I wanted to write about it all: the poetry, the prose, the songs, the art, the women, religion, depression, everything. Because it seemed to me that you couldn't write about one thing without writing about the other, that they were all intertwined, and that it would be pointless writing about that thing if you didn't do so with as much diligence, depth and insight as you could bring to it. I knew from the beginning it was going to be a long book. And I knew from the beginning that I wanted it to be dense with information but I also wanted it to dance off the page. With an agenda like that, I was going to need some kind of structure to work within, or it would turn into some multi-volume, Churchillian 'Leonard Cohen: The War Years' thing.
So before I began I made some kind of road-map - a very basic one, but still around 15,000 words in length, around twenty pages, planning out what I thought might be a good route to take and where to stop along the way. But the original outlines of the roads started to dissolve and reform in different shapes fairly soon into the book as my research and interviews turned up more stories, more music, more things I hadn't heard before. Then all these stories had to be double- and triple-checked. Unless I could find two, preferably three, sources - original sources, preferably - or some physical evidence that convinced me it was true (for example, a postmarked letter, an item in Leonard's archive, a list of cards in the cellar of a recording studio listing who was doing what and when) - however wonderful the story might be, I did not feel it could be used.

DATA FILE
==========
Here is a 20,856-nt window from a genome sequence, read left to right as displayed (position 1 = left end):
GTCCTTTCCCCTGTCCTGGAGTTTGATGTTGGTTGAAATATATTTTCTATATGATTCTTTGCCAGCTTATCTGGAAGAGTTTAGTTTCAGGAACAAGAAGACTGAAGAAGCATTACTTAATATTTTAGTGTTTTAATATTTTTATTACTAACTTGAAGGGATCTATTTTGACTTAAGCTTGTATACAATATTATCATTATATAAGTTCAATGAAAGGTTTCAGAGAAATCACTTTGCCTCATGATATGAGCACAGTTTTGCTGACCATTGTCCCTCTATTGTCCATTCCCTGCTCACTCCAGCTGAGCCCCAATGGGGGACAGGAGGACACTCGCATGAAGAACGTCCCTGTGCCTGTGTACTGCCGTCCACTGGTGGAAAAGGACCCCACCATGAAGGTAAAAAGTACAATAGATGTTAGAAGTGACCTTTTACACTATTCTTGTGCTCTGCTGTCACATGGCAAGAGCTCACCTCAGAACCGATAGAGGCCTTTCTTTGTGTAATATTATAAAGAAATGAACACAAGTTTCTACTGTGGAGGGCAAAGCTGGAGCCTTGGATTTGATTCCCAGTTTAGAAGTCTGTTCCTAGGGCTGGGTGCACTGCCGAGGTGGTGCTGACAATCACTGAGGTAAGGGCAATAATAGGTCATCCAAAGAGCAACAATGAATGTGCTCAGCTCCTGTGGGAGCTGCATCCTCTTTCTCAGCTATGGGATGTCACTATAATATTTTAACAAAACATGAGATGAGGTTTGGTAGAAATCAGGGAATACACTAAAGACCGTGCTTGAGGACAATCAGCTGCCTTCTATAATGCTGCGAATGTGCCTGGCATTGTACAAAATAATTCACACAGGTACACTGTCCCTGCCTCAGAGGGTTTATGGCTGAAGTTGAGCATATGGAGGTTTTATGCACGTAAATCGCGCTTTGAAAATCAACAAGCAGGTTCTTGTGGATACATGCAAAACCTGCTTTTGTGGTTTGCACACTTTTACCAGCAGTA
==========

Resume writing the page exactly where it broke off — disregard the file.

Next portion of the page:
The other thing about the structure was I knew that I wanted Leonard's voice and presence to permeate the book. So I have him there in person at the beginning of the book, in the prologue, and also at the end of the book, in the epilogue, talking the reader out. He is, after all, not merely the subject of a book but a living man, and I wanted his personality in there. So, here and there throughout the (chronological) narrative, there is a kind of ongoing conversation between Leonard and me in which we hear in his own voice about something that occurs in the period which that chapter covers.
You talked to a lot of people who have been a part of Leonard’s life at some point. Tell us about that!